Kimberly Rose Clark (Dartmouth College), Kenneth Raj Leslie and Matthew L. Tullman (Merchant Mechanics), and Manuel Garcia-Garcia (Ipsos) collected data from the brain and body – including visual fixations, heart rate, skin conductance, and facial affect – to assess attention, engagement and affect toward mobile ads.
“Variations in advertisement placement and delivery on a mobile device changed users’ attention and engagement with respect to advertisements and the content in which the advertisements were embedded,” they argued.
Their paper, How Advertisers Can Keep Mobile Users Engaged and Reduce Video-Ad blocking: Best Practices for Video-Ad Placement and Delivery Based on Consumer Neuroscience Measures, offered more granular insights too.
As a starting point, it addressed the marketing dilemma of consumers using a variety of means to avoid advertising, as well as assessing content in which the advertisements were embedded.
“Disruptive delivery mechanisms” – such as interstitial in-stream advertisements – “elicited a strong negative emotional response,” the authors found.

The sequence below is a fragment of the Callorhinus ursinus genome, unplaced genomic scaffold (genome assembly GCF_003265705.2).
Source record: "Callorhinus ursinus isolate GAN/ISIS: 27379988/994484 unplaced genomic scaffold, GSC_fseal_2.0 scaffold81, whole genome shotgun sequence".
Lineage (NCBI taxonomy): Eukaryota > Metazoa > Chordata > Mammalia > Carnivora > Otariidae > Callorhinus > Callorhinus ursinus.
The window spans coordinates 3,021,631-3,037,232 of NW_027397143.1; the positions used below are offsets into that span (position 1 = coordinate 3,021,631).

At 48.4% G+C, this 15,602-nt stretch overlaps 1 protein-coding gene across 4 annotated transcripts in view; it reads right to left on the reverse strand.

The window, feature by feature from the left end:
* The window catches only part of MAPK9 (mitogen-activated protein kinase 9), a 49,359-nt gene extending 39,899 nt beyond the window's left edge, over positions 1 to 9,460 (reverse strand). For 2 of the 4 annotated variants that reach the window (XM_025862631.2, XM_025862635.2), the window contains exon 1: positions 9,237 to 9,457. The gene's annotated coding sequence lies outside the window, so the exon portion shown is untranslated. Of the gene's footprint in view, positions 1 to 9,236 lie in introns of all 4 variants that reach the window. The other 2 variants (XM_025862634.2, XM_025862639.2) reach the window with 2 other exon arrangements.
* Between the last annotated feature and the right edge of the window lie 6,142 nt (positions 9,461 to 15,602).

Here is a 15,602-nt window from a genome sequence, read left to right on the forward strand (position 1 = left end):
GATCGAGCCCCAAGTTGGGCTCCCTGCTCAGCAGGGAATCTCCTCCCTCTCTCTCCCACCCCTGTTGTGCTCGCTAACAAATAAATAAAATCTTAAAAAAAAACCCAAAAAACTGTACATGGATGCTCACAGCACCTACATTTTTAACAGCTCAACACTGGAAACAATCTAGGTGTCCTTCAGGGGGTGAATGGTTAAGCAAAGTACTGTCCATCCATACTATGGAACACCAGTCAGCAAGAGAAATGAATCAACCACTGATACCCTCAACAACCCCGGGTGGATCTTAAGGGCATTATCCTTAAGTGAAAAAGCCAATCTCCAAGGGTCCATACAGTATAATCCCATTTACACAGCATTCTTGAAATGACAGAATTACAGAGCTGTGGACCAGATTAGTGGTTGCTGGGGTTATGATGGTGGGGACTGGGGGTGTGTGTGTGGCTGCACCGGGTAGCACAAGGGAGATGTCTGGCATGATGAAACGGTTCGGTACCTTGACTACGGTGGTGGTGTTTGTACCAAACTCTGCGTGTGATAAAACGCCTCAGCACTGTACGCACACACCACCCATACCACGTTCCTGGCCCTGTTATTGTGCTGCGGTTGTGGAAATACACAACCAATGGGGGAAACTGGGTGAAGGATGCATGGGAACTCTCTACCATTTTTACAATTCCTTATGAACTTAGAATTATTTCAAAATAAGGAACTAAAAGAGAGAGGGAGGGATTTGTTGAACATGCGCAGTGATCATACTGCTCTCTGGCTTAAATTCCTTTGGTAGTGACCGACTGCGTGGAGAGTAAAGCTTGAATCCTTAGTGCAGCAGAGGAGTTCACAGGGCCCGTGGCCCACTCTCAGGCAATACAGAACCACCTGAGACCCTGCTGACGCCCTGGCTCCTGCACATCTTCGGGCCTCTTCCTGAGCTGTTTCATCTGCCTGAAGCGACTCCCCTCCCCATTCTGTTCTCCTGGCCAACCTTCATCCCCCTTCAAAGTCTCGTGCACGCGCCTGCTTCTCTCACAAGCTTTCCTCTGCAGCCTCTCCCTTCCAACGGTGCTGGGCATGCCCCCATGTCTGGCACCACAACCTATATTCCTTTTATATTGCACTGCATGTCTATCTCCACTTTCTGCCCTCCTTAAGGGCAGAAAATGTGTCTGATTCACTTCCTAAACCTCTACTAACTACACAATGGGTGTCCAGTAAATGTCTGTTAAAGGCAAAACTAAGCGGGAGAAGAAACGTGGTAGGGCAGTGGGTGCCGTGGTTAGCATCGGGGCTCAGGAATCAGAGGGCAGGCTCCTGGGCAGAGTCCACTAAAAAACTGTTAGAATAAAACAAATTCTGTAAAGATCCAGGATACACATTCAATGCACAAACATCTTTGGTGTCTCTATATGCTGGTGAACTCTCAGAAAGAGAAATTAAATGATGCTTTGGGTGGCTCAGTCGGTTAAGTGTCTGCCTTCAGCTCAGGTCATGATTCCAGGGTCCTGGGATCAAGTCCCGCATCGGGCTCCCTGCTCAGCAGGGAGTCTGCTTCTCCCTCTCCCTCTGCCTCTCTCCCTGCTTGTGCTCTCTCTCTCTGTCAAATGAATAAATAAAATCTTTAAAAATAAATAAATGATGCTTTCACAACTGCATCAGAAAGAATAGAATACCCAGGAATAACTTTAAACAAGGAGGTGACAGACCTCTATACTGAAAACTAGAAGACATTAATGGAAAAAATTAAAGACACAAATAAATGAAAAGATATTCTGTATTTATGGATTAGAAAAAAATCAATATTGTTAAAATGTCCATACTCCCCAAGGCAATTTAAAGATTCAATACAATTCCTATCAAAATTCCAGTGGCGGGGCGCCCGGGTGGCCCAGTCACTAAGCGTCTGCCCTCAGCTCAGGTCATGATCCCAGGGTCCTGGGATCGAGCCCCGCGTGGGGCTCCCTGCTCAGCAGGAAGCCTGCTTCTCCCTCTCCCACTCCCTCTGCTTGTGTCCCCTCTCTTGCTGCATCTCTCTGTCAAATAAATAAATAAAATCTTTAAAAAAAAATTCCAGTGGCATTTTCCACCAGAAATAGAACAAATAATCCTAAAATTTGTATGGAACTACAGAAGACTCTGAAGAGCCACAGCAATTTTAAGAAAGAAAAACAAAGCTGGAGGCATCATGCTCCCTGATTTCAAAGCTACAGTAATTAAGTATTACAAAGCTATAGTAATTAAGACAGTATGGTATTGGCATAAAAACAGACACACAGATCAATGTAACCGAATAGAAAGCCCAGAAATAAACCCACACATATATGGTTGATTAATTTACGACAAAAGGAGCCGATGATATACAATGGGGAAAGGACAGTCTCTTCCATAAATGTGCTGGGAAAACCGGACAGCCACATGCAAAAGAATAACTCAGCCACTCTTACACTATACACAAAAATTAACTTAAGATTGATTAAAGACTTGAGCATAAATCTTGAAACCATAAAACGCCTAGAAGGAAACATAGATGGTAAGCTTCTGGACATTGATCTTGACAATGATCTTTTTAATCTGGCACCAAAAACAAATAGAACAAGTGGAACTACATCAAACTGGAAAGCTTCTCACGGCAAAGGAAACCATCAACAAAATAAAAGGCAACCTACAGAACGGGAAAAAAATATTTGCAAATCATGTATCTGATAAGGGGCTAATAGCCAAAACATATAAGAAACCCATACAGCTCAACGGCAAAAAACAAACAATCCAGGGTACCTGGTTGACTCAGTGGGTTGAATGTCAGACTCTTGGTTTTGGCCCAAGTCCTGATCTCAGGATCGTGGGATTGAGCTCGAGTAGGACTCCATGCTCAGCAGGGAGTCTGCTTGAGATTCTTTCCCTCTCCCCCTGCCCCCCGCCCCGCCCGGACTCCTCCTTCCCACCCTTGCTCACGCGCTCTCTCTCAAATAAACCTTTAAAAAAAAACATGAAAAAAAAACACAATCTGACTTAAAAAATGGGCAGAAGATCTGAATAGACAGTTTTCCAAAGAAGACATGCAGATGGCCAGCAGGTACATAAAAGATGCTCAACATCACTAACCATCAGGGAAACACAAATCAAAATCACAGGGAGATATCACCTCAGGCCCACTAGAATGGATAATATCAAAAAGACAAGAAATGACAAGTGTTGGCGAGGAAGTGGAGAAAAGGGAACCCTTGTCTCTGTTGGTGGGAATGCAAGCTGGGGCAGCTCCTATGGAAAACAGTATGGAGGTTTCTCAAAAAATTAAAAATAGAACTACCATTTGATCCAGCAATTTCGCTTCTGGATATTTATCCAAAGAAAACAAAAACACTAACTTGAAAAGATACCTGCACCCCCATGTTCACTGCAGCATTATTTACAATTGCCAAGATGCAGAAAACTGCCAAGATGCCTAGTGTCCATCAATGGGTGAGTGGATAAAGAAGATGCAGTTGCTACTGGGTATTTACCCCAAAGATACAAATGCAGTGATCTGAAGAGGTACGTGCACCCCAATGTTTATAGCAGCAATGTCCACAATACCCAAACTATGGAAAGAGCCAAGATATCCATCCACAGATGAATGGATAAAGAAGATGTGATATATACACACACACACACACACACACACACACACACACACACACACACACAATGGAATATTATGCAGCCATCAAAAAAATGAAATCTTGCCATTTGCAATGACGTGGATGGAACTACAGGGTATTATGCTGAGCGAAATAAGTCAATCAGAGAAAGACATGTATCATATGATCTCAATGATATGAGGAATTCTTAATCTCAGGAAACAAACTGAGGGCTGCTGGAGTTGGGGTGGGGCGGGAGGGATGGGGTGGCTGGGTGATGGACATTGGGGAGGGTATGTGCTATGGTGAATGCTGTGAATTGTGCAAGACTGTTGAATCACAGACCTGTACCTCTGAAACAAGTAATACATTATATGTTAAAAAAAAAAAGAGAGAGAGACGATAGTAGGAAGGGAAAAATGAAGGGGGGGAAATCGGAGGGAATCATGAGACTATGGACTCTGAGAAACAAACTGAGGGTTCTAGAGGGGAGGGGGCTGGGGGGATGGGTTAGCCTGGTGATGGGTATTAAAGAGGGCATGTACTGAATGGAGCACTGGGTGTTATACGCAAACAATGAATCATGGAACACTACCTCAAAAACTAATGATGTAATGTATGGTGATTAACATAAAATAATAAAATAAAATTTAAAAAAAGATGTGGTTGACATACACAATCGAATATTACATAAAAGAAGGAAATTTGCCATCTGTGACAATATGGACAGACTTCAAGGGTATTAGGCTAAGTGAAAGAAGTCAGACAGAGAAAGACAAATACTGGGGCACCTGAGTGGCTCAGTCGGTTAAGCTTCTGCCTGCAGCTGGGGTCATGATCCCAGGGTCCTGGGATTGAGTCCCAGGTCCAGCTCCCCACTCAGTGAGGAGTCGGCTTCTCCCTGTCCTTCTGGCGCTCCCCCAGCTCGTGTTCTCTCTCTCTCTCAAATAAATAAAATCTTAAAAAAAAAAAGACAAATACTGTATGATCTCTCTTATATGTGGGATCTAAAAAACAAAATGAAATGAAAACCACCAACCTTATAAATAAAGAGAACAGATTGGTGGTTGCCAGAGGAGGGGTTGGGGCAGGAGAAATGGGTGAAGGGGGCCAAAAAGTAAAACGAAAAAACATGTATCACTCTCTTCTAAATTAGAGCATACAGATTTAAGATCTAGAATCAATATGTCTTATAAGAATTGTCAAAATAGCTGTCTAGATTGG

This outcome, “in turn, worked to reduce brand equity while increasing consumers’ perceived financial utility for advertisement-blocking software.”
And the negative impact of this messaging extended still further: “Disruptive delivery mechanisms also diminished perceptions of the content in which the advertisement units were embedded.”
Pre-roll ads could perhaps be a safer bet, the study indicated: “Pre-roll advertisement units presented prior to content consumption did not interrupt the flow of content consumption.
“[Pre-roll advertising] also elicited more favorable emotional and motivational responses compared with in-stream placement vehicles and participants watched them longer.”
Another benefit of this format was “to enhance brand recall and more favorable perceptions of subsequent content”.
The authors had another valuable tip for brands: “Users likely will not click opt-in advertisement units unless there is an explicit incentive to do so in return for their time. Incentivized advertisements drive high effectiveness.”
Sourced from Journal of Advertising Research; additional content by WARC staff